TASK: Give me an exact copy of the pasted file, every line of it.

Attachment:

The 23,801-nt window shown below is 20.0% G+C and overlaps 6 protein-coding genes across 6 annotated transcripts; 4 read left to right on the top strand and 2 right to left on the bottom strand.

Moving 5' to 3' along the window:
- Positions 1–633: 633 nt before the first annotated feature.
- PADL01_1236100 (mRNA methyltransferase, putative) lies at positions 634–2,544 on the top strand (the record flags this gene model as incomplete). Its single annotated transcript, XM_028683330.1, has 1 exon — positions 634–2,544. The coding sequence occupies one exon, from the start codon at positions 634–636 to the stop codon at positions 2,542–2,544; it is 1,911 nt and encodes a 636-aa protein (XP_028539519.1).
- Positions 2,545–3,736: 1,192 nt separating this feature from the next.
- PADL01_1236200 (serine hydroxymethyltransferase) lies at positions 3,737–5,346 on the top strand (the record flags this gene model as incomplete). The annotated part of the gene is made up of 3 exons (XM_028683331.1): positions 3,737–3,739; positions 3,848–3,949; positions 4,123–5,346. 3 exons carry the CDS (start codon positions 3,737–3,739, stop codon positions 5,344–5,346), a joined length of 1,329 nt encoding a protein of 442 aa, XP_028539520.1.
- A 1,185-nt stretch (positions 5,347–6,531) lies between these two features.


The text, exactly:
The 23,801-nt window shown below is 20.0% G+C and overlaps 6 protein-coding genes across 6 annotated transcripts; 4 read left to right on the top strand and 2 right to left on the bottom strand.

Moving 5' to 3' along the window:
- Positions 1–633: 633 nt before the first annotated feature.
- PADL01_1236100 (mRNA methyltransferase, putative) lies at positions 634–2,544 on the top strand (the record flags this gene model as incomplete). Its single annotated transcript, XM_028683330.1, has 1 exon — positions 634–2,544. The coding sequence occupies one exon, from the start codon at positions 634–636 to the stop codon at positions 2,542–2,544; it is 1,911 nt and encodes a 636-aa protein (XP_028539519.1).
- Positions 2,545–3,736: 1,192 nt separating this feature from the next.
- PADL01_1236200 (serine hydroxymethyltransferase) lies at positions 3,737–5,346 on the top strand (the record flags this gene model as incomplete). The annotated part of the gene is made up of 3 exons (XM_028683331.1): positions 3,737–3,739; positions 3,848–3,949; positions 4,123–5,346. 3 exons carry the CDS (start codon positions 3,737–3,739, stop codon positions 5,344–5,346), a joined length of 1,329 nt encoding a protein of 442 aa, XP_028539520.1.
- A 1,185-nt stretch (positions 5,347–6,531) lies between these two features.